1971 to 2008, the cross-country dispersion in global climate disasterdamage exposures declined by 6.3% for upstream shocks and by 10.7% for downstream shocks, relative the respective levels in 1971.
23 We note that global trade brings about economic benefits to all countries and enhances the level of climate resilience of all countries.
24 Existence of dual listings could complicate our analysis. However, we argue that sectoral results are not affected if dual listing does not systematically confound with sectoral characteristics that we examine in the
Alan Feng, Haishi Li, and Mr. Ananthakrishnan Prasad
to the annual expenditure shares of the downstream country.
The climate disasters data are from the same data source as the GFSR: the Emergency Events Database (EM-DAT) 14 . In order to have meaningful identification for our event study, we restrict our sample of climate-related disasters to those with an exact start date. In the database, the disaster damages are measured in three ways: total number of deaths, total number of people affected, as well as total monetary loss. We use Damage i(d) to denote the disasterdamage from disaster d for the country hit
Are assets in a landlocked country subject to sea-level rise risk? In this paper, we study the cross-border spillovers of physical climate risks through international trade and supply chain linkages. As we base our findings on historical data between 1970 and 2018, we observe that globalization increased the similarity of countries’ global climate risk exposures. Exposures to foreign climatic disasters in major trade partner countries (both upstream and downstream) lower the home-country stock market valuation for the aggregate market and for the tradable sectors. We also find that exposures to foreign long-term climate change risks reduce the asset price valuations of the tradable sectors at home. Findings in this paper suggest that climate adaptation efforts in a country can have positive externalities on other countries’ macrofinancial performance and stability through international trade.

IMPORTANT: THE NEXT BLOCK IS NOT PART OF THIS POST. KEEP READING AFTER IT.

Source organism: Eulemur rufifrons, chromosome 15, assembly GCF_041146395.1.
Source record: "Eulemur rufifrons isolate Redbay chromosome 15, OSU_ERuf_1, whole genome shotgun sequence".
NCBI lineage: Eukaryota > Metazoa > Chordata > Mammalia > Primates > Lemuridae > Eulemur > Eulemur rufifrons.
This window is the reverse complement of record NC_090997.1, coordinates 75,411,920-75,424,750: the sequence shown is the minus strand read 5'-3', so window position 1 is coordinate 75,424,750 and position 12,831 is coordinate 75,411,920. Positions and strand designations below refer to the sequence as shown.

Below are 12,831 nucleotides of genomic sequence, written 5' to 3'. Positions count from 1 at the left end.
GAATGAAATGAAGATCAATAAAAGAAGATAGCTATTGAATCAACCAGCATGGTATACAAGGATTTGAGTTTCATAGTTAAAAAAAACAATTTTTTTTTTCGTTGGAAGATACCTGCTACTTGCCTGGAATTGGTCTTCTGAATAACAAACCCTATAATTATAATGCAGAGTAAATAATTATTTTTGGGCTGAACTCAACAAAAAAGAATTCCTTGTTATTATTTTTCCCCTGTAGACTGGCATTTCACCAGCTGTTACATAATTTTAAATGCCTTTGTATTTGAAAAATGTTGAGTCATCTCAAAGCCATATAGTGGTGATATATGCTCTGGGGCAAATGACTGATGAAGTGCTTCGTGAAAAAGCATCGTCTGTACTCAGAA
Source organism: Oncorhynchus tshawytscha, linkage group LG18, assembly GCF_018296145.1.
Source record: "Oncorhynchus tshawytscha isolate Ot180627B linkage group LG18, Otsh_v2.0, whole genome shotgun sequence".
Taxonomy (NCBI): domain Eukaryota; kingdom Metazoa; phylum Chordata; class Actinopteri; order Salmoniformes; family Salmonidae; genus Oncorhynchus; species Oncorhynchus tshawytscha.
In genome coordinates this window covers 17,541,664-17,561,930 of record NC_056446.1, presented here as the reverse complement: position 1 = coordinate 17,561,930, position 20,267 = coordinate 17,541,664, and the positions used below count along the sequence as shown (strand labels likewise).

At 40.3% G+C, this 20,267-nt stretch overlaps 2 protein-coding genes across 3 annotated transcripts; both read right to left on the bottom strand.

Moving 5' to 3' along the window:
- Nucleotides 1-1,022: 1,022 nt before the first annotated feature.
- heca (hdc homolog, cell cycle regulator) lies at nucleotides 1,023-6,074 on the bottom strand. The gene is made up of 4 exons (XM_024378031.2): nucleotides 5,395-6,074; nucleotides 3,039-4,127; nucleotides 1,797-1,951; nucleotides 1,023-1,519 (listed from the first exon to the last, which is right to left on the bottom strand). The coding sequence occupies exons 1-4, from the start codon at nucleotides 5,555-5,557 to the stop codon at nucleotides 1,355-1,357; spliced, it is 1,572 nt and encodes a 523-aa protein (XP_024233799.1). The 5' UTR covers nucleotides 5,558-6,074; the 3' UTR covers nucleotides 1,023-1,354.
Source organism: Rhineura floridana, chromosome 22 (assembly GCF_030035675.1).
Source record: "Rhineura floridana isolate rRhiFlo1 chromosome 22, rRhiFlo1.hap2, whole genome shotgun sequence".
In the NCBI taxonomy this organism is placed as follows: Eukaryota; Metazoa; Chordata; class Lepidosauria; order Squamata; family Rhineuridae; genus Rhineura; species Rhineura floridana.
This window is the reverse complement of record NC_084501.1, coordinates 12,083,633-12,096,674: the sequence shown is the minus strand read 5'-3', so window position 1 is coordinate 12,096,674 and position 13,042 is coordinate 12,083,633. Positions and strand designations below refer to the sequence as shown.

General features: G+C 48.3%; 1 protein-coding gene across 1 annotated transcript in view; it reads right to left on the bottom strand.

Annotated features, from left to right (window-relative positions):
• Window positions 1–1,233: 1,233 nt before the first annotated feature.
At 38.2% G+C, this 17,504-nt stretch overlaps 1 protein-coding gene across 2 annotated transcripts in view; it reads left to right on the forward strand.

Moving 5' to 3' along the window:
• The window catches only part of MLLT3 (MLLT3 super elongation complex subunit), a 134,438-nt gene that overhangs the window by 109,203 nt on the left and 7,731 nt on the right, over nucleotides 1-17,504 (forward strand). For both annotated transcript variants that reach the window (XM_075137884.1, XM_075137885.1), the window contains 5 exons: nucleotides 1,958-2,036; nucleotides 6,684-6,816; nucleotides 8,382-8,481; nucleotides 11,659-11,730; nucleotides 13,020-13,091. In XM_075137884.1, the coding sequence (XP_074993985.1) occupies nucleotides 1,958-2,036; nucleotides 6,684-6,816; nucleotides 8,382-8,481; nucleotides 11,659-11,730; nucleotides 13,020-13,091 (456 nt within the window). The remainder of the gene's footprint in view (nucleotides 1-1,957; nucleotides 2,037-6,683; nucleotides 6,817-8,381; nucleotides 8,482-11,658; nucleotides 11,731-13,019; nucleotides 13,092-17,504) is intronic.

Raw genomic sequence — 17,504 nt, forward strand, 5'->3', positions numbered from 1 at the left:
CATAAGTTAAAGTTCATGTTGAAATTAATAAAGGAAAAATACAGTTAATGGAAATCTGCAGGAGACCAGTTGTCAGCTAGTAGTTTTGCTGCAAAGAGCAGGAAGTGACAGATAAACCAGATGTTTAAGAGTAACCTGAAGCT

The Rapid Credit Facility (RCF) and Rapid Financing Instrument (RFI) are valuable components of the disaster risk financing tool kit for Fund members, especially developing countries. They help to meet urgent balance of payments needs, and are designed to play a catalytic role in mobilizing other external financing.
This paper develops proposals for a higher annual access limit under the RCF and RFI, building on a November 2016 staff paper on small states’ resilience to natural disasters and climate change (IMF, 2016c). Directors generally supported the proposal in that paper to establish higher annual access limits of 60 percent of quota under the RCF and RFI for countries experiencing severe natural disaster-related damages.
The focus of this paper is to specify the threshold of damage from a natural disaster that would allow members experiencing urgent balance of payments needs arising from such disasters to access emergency financing at the higher annual limit. In the November 2016 paper, staff proposed, among other things, the possibility of establishing a higher access limit under the RCF and RFI where the amount of damage reached the threshold of 30 percent of GDP. Most Directors regarded the proposed threshold of disaster damage as overly restrictive, and suggested lowering the threshold to 20 percent of GDP or lower, provided that this did not jeopardize the self-sustainability of the PRGT. For a range of future disaster outcomes, a damage threshold of 20 percent of GDP could increase projected annual average PRGT loan demand in the 1-5 percent range over the next decade, which should not pose significant risks to the robustness of PRGT self-sustainability. Cautious stewardship of PRGT resources argues against a lower disaster damage threshold, pending further experience with disaster trends and associated PRGT loan demand.
This paper does not propose changes to the current cumulative access limits for the RCF and RFI. The cumulative access limits play an important role in the Fund’s financing architecture, constraining the extent to which countries can access Fund resources without implementing a Fund-supported program with upper credit tranche (UCT) conditionality and associated policies in circumstances where such a program would be more appropriate. The Board will have the opportunity to review the cumulative access limits in the context